“I don’t understand,” Mulligan mumbled.
“You don’t need to. All you need to know is that I am Woodrow Evans. You can call me The Whack because you, Lieutenant Mulligan, are about to die.”
How does this guy know my name?
“Why?” Mulligan managed to ask through his swollen jaws. I need to stall. Phil knows I’m in trouble. I didn’t meet for ice cream. What a stupid thing to think about now!
“Why?” Evans laughed. “For eight thousand dollars cash and two grand of high-grade horse. That’s why.”
The hitman grabbed the collar of Mulligan’s coat and pulled him to a kneeling position.
Come on, partner. I need you!
Evans placed the barrel of his gun to Mulligan’s forehead.
Who is this guy? It’s that page of DMV info! Kate, I love you! Hide, Kate, hide! Phil’s name’s on that list. I’ve got to warn him!
“Bang,” Evans said as he pulled the trigger.
In an unintentionally simultaneous move with the trigger pull, Mulligan lunged toward the man in a desperate attempt to thwart the killer’s plan until he could warn Mamba of the danger.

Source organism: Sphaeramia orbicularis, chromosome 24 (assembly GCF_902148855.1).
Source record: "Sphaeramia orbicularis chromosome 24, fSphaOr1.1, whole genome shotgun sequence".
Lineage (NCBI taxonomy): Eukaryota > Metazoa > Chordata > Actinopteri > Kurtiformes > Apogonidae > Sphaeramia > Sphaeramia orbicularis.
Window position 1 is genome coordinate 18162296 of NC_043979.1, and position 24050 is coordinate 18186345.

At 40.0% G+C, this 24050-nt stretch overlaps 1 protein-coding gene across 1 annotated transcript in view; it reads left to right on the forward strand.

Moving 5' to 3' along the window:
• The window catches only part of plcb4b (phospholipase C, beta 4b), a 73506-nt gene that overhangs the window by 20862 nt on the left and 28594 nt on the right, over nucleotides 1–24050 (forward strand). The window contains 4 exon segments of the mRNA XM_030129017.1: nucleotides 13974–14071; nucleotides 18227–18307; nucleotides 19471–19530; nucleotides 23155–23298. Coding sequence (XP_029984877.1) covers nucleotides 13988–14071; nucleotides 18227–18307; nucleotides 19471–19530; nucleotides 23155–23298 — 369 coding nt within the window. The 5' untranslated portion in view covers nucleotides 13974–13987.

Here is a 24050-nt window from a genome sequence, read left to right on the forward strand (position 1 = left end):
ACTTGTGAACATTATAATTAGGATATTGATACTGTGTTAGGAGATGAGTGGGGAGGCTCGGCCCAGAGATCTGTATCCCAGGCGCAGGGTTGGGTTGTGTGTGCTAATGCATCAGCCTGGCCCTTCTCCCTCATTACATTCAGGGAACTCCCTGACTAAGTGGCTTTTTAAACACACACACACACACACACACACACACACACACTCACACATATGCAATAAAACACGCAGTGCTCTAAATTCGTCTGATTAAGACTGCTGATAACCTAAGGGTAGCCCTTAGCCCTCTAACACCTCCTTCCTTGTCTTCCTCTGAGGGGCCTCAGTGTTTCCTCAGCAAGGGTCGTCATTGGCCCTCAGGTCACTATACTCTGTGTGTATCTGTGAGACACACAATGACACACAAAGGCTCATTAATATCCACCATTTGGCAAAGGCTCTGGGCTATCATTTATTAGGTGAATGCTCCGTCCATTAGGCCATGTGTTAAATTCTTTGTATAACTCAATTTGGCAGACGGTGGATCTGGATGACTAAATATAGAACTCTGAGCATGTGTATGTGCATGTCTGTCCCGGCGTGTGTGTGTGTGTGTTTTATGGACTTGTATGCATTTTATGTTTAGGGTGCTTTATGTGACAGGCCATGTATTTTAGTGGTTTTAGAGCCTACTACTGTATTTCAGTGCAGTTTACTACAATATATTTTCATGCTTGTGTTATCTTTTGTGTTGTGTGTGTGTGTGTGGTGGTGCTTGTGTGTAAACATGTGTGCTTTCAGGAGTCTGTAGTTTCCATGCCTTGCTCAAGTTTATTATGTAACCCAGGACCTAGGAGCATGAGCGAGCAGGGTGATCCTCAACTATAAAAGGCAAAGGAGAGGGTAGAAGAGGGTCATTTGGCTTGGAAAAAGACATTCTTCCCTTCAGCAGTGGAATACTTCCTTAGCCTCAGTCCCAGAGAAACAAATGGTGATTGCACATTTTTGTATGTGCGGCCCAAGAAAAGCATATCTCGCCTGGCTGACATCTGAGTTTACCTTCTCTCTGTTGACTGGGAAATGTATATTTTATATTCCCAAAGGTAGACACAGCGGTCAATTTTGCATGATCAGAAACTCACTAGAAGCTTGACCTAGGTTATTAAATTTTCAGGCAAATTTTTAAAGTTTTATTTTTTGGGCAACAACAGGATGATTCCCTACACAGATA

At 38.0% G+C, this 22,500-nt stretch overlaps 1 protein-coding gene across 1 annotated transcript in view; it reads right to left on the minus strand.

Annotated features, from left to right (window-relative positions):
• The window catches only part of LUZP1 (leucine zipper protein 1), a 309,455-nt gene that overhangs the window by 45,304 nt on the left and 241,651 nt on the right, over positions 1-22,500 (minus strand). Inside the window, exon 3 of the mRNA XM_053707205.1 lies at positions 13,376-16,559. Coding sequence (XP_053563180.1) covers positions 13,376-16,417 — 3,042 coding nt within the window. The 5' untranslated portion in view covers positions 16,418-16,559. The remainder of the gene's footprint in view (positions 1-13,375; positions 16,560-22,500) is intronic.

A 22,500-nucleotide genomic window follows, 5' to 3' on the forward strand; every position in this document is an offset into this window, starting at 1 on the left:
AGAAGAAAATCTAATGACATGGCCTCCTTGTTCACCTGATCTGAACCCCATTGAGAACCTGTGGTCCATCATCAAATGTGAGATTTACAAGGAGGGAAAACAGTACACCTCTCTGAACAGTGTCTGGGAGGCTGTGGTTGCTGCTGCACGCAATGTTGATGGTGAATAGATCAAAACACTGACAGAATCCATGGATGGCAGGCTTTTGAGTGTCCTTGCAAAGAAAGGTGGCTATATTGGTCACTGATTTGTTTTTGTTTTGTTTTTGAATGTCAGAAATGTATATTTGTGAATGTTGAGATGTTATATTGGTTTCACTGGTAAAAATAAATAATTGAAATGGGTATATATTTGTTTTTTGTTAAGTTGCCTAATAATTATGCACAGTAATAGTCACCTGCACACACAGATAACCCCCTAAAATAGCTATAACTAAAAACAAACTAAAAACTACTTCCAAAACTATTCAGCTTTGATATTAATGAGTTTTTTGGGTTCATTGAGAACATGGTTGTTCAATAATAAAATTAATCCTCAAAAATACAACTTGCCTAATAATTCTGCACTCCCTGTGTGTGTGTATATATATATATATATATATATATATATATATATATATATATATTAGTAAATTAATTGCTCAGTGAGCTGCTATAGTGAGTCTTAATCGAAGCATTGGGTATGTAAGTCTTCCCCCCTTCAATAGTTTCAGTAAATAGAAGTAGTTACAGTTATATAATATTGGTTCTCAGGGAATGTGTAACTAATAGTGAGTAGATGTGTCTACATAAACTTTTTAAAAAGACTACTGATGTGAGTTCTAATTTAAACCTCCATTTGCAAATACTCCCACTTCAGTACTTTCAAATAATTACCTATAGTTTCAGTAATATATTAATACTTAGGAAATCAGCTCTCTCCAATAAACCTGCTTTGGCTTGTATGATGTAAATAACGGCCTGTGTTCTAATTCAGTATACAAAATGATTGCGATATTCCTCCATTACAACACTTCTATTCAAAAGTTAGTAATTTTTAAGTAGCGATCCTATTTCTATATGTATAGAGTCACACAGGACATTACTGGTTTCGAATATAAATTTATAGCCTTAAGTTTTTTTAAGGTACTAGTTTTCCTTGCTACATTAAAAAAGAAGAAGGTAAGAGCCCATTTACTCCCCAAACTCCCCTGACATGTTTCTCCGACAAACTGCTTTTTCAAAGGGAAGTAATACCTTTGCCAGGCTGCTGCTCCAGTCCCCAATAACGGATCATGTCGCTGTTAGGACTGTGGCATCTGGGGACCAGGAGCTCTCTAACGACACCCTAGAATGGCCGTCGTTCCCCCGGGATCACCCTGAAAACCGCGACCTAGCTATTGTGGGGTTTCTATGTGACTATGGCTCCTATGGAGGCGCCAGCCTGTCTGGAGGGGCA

An explosion felt as though it blew off half of his skull. Kate, I love you. I need to—
After the blast, Mulligan heard nothing but the echo of the shot that lingered, ebbing and flowing with his heartbeats. In spite of his efforts to remain on his knees, he crumpled to the ground.
* * *
Mamba’s car roared into the parking lot of Koufax Field. He slammed on the brakes. The car screeched to a stop. Long, black lines of burned rubber appeared, smoking evidence of the car’s speed upon arrival.
Mamba leaped from his car and sprinted for the player’s entry gate. God, help me not to be too late! I need Mike to know I believe in him! He’s my partner! Don’t let him die alone!